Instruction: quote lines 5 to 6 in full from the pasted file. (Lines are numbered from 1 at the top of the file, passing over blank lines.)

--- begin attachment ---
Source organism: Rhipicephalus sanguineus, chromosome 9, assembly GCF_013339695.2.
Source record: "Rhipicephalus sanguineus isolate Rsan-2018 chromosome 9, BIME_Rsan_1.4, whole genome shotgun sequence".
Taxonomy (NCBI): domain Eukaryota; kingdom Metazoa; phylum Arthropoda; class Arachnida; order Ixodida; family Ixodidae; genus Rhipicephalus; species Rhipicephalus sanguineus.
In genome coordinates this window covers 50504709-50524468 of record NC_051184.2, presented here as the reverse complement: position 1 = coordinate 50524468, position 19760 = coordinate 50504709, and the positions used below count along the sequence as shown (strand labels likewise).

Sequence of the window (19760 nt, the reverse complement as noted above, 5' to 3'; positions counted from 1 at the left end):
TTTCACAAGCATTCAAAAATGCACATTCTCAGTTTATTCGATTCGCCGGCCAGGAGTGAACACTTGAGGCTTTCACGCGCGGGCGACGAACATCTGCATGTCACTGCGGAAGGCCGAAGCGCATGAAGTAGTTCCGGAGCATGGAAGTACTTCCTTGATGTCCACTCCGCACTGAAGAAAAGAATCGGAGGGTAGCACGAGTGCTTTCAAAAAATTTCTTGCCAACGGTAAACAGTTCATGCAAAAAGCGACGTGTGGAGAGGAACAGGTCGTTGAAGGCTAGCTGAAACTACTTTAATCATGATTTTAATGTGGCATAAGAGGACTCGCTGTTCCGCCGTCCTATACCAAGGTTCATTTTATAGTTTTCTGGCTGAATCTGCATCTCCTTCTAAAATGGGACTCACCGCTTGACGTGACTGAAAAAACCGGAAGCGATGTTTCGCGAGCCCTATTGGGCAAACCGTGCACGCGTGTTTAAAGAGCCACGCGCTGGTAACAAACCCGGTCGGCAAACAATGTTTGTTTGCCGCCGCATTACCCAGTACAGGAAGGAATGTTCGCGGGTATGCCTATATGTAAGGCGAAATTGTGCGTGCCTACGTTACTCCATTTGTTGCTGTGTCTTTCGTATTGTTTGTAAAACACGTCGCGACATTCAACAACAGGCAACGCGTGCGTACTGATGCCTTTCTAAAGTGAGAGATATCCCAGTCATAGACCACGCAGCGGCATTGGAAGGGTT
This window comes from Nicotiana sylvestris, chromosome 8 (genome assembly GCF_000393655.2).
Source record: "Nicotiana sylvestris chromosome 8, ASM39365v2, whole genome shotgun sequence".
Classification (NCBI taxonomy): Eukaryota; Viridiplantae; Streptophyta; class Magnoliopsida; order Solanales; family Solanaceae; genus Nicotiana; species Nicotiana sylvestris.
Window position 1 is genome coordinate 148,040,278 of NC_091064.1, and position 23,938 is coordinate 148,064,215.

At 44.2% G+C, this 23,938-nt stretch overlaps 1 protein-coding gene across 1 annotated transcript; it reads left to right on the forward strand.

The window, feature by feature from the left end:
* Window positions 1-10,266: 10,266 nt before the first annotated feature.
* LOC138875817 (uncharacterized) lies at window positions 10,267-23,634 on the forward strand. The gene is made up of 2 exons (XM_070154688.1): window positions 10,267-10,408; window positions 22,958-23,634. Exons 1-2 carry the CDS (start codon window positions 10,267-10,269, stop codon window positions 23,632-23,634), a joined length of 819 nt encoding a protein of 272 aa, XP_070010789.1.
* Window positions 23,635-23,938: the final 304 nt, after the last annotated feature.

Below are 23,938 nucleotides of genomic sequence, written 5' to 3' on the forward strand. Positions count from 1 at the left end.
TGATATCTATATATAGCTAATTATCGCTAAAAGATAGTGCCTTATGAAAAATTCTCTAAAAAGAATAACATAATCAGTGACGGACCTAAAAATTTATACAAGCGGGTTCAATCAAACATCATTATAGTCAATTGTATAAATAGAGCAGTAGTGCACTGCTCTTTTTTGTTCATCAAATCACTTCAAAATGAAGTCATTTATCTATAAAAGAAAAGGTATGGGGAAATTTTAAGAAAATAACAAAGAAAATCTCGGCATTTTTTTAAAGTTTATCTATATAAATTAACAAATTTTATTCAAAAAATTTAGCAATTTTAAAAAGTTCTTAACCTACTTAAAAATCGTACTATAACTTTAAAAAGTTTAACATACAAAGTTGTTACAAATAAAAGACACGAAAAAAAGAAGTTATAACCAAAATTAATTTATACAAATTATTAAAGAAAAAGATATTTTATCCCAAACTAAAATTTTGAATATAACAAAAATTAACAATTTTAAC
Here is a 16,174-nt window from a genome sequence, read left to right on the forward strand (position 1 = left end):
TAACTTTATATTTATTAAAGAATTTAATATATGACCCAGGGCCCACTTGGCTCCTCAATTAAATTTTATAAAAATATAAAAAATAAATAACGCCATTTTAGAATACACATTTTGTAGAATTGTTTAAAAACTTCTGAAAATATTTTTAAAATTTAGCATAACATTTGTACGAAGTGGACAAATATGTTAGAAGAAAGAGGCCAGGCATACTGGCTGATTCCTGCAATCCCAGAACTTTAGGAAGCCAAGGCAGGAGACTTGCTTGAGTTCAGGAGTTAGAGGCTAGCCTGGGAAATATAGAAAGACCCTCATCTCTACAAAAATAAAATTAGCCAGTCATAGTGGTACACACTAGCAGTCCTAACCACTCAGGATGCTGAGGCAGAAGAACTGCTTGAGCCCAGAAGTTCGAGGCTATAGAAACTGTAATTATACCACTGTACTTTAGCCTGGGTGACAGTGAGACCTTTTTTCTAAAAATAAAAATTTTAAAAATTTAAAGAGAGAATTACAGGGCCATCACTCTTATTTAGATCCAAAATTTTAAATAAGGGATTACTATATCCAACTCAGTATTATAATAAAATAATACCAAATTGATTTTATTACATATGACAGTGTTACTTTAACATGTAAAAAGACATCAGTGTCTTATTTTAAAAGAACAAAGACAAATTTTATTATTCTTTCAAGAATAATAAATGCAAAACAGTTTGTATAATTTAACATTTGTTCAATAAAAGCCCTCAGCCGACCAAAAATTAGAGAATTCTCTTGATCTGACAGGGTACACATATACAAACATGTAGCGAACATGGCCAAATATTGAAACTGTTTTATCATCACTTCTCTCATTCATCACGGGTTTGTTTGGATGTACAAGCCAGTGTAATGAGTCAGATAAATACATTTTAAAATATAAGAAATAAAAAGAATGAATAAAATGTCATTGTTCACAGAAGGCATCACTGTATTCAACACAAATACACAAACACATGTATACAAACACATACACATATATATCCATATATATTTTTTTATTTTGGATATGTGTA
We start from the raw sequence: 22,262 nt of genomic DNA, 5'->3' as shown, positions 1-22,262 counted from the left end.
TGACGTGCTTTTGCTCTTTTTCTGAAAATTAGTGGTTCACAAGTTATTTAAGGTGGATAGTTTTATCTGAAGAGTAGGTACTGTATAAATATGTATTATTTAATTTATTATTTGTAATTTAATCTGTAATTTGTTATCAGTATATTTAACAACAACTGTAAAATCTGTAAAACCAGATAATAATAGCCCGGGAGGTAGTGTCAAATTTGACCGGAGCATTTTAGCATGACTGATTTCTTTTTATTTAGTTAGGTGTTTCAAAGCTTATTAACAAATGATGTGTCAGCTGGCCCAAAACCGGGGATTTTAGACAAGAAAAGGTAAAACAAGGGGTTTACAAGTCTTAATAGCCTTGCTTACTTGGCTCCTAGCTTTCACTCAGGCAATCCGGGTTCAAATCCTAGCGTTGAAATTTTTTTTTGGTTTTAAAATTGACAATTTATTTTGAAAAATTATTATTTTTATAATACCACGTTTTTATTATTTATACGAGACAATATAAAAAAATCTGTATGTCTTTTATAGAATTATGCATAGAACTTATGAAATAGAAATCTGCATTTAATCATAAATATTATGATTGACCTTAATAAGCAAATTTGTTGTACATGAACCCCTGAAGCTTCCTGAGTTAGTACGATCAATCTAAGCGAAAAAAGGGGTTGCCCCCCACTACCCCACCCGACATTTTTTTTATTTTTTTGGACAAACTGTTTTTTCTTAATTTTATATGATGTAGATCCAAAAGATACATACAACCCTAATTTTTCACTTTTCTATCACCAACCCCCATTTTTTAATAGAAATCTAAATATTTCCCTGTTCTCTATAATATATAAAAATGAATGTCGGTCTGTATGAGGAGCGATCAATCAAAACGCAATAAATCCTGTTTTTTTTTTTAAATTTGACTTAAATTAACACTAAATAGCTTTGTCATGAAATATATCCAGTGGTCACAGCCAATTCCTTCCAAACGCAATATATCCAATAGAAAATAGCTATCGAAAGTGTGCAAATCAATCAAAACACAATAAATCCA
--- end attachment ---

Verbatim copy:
Sequence of the window (19760 nt, the reverse complement as noted above, 5' to 3'; positions counted from 1 at the left end):
TTTCACAAGCATTCAAAAATGCACATTCTCAGTTTATTCGATTCGCCGGCCAGGAGTGAACACTTGAGGCTTTCACGCGCGGGCGACGAACATCTGCATGTCACTGCGGAAGGCCGAAGCGCATGAAGTAGTTCCGGAGCATGGAAGTACTTCCTTGATGTCCACTCCGCACTGAAGAAAAGAATCGGAGGGTAGCACGAGTGCTTTCAAAAAATTTCTTGCCAACGGTAAACAGTTCATGCAAAAAGCGACGTGTGGAGAGGAACAGGTCGTTGAAGGCTAGCTGAAACTACTTTAATCATGATTTTAATGTGGCATAAGAGGACTCGCTGTTCCGCCGTCCTATACCAAGGTTCATTTTATAGTTTTCTGGCTGAATCTGCATCTCCTTCTAAAATGGGACTCACCGCTTGACGTGACTGAAAAAACCGGAAGCGATGTTTCGCGAGCCCTATTGGGCAAACCGTGCACGCGTGTTTAAAGAGCCACGCGCTGGTAACAAACCCGGTCGGCAAACAATGTTTGTTTGCCGCCGCATTACCCAGTACAGGAAGGAATGTTCGCGGGTATGCCTATATGTAAGGCGAAATTGTGCGTGCCTACGTTACTCCATTTGTTGCTGTGTCTTTCGTATTGTTTGTAAAACACGTCGCGACATTCAACAACAGGCAACGCGTGCGTACTGATGCCTTTCTAAAGTGAGAGATATCCCAGTCATAGACCACGCAGCGGCATTGGAAGGGTT